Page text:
Because of the robot’s programmability, ECR can now sort items tailored to the needs of end markets previously outside of their capacity. The system’s versatility allows ECR to pilot new material collections by designating a given bunker for a trial bale and testing the robot’s capture rates without changing operations. ECR reprogrammed the robots to target pill bottles and sleeve-wrapped PET bottles, both of which are accepted by ECR’s end markets.

Optical sorters

Optical sorters have existed longer and are more familiar to MRF operators than AI and robots. The technology behind them relies on sensors to identify materials passing along a line based on how much light a passing item absorbs and reflects. The computer processing this data directs air nozzles at the end of the conveyor to eject the material toward the appropriate conveyor. While this technology precedes the development of AI, new optical sortation programs are harnessing the power of AI to become more effective.

Optical sorters are the most efficient automation technology available to MRF operators and can target nearly 95% of properly prepared material moving at speeds of 800 to 1000 feet per minute. Newer optical sorters have improved on older models by refining the placement of air nozzles, widening the accelerator conveyor and adding an air-assist feature that prevents fiber from moving until it is ejected by the operating system. Coupled with the integration of AI and hyperspectral imaging, state-of-the-art optical sorter units can now identify and sort material by composition, form and color (including black).

Historically, optical sorters have been used to target ubiquitous and valuable materials in MRFs, such as polyethylene terephthalate (PET) containers or polypropylene (PP), a plastic that is not easily identifiable by the human eye. With the increasing integration of automation technology in MRFs, optical sorters are now more widely used to separate different grades of fiber, recover fiber from container lines and target additional containers such as high-density polyethylene (HDPE) or paper cartons.

Despite the massive strides made in developing optical sorters, challenges remain. Their success at identifying thin-walled PET bottles, items with excessive dirt, and black plastics still leaves room for improvement. Additionally, optical sorters have difficulty identifying and sorting objects that are made primarily out of one kind of material but are wrapped in another material type, as in the case of shrink-sleeve-labeled PET containers.

Rumpke’s story

Rumpke Waste and Recycling is a family-owned business that provides waste collection services and operates MRFs and transfer stations. Rumpke has begun developing what will be one of the largest MRFs in North America, capable of processing nearly 65 tons per hour. As Rumpke’s current Columbus, Ohio facility approached the end of its useful life, Jeff Snyder, director of recycling for Rumpke Waste and Recycling, saw an opportunity to tap into the newest technologies and improvements in the sorting process.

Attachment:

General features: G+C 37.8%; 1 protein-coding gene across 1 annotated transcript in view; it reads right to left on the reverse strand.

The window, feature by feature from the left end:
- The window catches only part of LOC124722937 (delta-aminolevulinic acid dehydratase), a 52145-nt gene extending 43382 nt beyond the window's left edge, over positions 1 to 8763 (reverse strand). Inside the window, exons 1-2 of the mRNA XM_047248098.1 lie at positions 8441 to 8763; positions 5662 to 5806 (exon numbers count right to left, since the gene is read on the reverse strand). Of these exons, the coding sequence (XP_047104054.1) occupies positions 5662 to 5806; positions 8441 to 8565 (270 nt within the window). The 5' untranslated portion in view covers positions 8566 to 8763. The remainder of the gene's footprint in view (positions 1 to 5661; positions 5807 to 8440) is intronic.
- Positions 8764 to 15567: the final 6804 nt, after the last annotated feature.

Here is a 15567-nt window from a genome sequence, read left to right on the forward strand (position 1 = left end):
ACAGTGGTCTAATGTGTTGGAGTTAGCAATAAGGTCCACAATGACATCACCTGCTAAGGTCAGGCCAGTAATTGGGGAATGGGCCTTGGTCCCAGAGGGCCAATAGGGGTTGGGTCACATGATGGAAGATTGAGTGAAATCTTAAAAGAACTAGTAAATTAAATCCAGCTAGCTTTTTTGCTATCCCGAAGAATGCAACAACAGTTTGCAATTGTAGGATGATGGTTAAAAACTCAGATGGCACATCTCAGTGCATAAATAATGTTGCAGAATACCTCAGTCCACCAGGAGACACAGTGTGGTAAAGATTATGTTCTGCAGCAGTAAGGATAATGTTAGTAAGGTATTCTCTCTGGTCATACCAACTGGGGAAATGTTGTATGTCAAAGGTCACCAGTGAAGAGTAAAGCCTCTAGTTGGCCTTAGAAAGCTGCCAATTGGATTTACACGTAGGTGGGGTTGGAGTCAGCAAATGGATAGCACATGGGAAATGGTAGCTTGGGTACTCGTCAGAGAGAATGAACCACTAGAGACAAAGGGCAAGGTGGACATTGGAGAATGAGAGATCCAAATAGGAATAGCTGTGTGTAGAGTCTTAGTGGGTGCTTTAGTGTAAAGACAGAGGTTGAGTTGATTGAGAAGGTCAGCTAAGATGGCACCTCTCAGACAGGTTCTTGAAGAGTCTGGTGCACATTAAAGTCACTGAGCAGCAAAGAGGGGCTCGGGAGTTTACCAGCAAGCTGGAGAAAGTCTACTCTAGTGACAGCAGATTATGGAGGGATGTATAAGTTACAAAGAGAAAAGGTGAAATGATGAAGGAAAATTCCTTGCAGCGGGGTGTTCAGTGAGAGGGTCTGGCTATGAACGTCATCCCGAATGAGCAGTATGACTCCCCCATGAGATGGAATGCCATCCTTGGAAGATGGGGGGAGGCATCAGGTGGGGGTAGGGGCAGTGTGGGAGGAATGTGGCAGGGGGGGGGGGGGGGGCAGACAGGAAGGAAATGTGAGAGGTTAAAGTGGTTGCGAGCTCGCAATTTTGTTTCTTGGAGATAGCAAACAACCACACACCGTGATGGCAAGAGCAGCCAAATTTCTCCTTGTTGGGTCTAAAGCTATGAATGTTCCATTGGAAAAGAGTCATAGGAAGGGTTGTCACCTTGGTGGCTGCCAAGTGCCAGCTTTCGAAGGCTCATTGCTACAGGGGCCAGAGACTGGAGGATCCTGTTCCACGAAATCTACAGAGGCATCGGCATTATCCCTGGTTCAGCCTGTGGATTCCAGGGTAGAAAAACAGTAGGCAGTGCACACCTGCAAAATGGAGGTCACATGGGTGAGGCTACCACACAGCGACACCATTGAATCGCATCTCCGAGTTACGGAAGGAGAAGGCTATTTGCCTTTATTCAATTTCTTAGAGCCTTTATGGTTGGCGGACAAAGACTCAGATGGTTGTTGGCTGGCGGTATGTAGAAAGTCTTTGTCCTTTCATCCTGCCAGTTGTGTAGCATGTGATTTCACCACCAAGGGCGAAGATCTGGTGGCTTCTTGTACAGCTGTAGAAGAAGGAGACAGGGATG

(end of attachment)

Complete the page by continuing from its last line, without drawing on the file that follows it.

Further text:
The new Rumpke Columbus MRF, which is set to begin operations in May 2024, was designed with efficiency and a high capture rate in mind. The facility will be highly automated, including 19 optical sorter units, nine of which will be powered by AI. The inclusion of AI-powered optical sorters will allow Rumpke Columbus to autonomously sort PET into three separate categories: clear, colored and thermoforms. Optical sorters are stationed to capture fiber materials misdirected to the container line and containers that ended up on the last-chance line, pushing Rumpke Columbus toward its anticipated 97% recovery rate.

Rumpke’s ambitious goals include plans to use optical sorters to process plastic film – a notoriously difficult material which typically requires manual sortation for removal. Most optical sorter units at the Rumpke facility will be configured with suction devices to remove the film easily, send the material directly to a baler and transport it to an end market for further processing.

In addition to the AI systems working with the facility’s optical sorters, a separate, tenth AI system will be integrated into the Rumpke MRF to collect data on the waste stream’s composition. This system can be operated without running material through the entire MRF, so municipalities or neighborhoods can receive feedback on their contamination rates and commodity percentages, helping them refine targeted education programs.

“We wanted to design the facility so that as the stream continues to change, we had the ability to change with the stream,” Snyder said.

This forthcoming automated facility will possess the capabilities of managing an ever-changing material stream by using roughly eight maintenance staff working per shift, several AI-powered optical sorters harnessing the ability to sub-sort typical MRF commodities, and a surplus of bunkers for sorting yet-to-be determined commodities.
MRF designers are trending toward more automation in their facilities due to the need to tackle a changing landscape of new packaging on the market, changes in consumer behavior and labor shortages. One result is a rapidly developing market of trailblazing technologies for managing today’s waste. Another result is MRF operators pioneering these innovative solutions in versatile ways to achieve sustainable, durable facilities. Although the focus of automation technologies is on their ability to sort waste, the impact is more significant. Their implementation creates steadier, higher-paying and safer jobs at increasingly sustainable facilities.

Holly Halliwill is a consulting engineer with RRS (Resource Recycling Systems). She can be contacted at [email protected].

This article appeared in the November 2023 issue of Resource Recycling. Subscribe today for access to all print content.